• good norming. thinking of selling 50% of GLD... price so high now... everyone running toward stocks. Any thoughts? thx
  • edited August 2020
    johnN said:

    thinking of selling 50% of GLD... price so high now... everyone running toward stocks. Any thoughts? thx

    Sorry - No thoughts here @John.

    Gold’s off the most in one day since 2013. Down $80 at last glance. Miners off 6% at midday. With gold and silver “tumbling“, I though a nice rendition of “Tumbling Tumbleweeds” might sooth ruffled nerves.

  • edited August 2020
    Thx sir...this song makes perfect sense early mid March 2020 .or after good drinking partee .kind regards..maybe too late now ... I love the song!!

    Another read from barrons

    Why Gold and TIPS Are the Best Protection for a Falling Stock Market
    By Randall W. Forsyth

    Time is funny, especially as the years pile up. The five months since Barron’s decamped from its Midtown Manhattan office seem an eternity, but my four decades covering the financial markets feel as if they’ve flown by.

    That span has encompassed a range of interest rates, from the highest in U.S. history in the early 1980s to the present unprecedentedly low level, skirting zero percent. Forty years ago, the prevailing sentiment was that double-digit rates were a permanent feature of the financial firmament. Those expectations...
  • edited August 2020
    Miners are now off almost 8% today. Reestablished small toe-hold in the mining fund I got out of 2 weeks ago. Would add an equal amount on further weakness. However, doubt I’ll ever get back up to the amount I sold. It remains a very risky asset at these prices. Hey! Pick your poison.:)

    @JohnN. Glad you enjoyed the song. Good luck.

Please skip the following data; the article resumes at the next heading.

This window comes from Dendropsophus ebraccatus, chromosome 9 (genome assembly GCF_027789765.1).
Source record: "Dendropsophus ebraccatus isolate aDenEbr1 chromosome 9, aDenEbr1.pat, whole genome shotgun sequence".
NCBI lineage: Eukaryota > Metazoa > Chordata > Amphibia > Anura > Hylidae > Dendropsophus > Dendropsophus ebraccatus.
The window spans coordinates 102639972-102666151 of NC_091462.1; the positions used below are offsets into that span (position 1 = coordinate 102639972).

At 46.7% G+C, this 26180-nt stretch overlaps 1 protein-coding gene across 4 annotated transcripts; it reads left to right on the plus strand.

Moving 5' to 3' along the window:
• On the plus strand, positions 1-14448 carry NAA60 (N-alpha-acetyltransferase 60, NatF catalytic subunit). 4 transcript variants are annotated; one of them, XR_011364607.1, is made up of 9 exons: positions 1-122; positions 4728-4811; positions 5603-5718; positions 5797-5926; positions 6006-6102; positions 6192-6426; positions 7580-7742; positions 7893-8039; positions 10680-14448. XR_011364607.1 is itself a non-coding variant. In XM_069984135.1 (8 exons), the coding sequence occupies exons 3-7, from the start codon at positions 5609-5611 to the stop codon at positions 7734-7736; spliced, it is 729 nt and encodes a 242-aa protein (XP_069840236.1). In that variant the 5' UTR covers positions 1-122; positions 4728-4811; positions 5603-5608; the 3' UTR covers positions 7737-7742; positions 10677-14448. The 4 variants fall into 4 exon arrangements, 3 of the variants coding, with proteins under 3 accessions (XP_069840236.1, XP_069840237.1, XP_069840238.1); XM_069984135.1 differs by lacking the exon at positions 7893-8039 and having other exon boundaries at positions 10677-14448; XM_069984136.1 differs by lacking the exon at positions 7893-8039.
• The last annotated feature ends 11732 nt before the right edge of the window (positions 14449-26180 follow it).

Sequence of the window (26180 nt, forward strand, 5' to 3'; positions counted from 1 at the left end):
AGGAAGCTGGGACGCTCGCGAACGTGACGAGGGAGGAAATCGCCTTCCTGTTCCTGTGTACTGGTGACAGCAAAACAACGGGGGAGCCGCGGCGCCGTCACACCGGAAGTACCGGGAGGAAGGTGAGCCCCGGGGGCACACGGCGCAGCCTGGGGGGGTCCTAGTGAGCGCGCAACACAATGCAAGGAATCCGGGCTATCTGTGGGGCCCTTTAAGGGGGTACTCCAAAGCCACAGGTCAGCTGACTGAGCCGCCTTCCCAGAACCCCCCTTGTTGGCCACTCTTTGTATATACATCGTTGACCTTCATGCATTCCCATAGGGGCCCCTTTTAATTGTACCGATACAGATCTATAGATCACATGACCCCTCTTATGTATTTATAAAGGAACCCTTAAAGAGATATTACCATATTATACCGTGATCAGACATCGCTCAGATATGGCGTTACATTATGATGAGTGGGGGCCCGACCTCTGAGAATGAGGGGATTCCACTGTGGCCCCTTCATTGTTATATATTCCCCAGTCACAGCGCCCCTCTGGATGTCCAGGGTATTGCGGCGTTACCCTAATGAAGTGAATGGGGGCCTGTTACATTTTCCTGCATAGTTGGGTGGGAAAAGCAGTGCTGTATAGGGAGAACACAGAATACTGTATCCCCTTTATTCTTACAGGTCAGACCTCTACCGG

• Hi Mark,

    Hope this finds you well and safe. Ah, the good old days. You guys were lucky and had money to play the Hunt Bros. rally. I was just a poor pot smoking hippy finishing up my degree in Econ financed by the GI bill and my silver sales. My 2nd sabbatical had been running Ponderosas in the mid 70's. I bought all the silver out of the till every day for four years. It was good. It sure helped my partying.

    The metals are getting clobbered today but that's OK. I just bought a bit more at these sale prices. Here is what Pat Heller (Liberty Coin Service) just posted on his FB page.

    "Wow, precious metals prices ended up getting clobbered today. At the COMEX close, here were spots:

    Gold: $1,932.50, down $92.00 from yesterday's close
    Silver: $26.04, down $3.19 from yesterday's close
    Platinum: $967.090, down $31.00 from yesterday's close
    Palladium: $2,172.00, down $93.00 from yesterday's close

    Obviously, the US government arranged for enough selling of short contracts on the COMEX to spook hedge funds and others investment funds to take some profits by closing out some long positions.

    As of a couple minutes ago, here is what Liberty Coin Service was using for its bid and ask spots to buy and sell physical precious metals:

    Gold: bid spot price $1,914.50/ask spot price $1,917.00
    Silver $24.99/$25.05
    Platinum: $933.00/$941.00
    Palladium: $2,068.00/2,118.00

    With this volatility, it is likely that the bid/ask spot price spreads will soon widen."

    That's what you want to watch - the premiums and supply availability. Econ 101. Artificial pricing results in either a lack of supply or premiums or black market. Whenever the official price of something is less than what the people on the street see as being worth, the supply dries up or premiums explode or things go to the black market. Remember Nixon's gas price freeze? All of a sudden, the gas stations were out. Sorry. Same/same with the price of money (i.e. the interest rate). When it is set lower than the folks with money feel it's worth, all of a sudden they're completely out. You want a 30 year fixed mortgage at 3%? Fine, but sorry we're all out of money today. How about 4.5%? Well, maybe we can find some.

    Oh well, I added a bit more today at these prices.

    and so it goes,

    peace and wear the damn mask,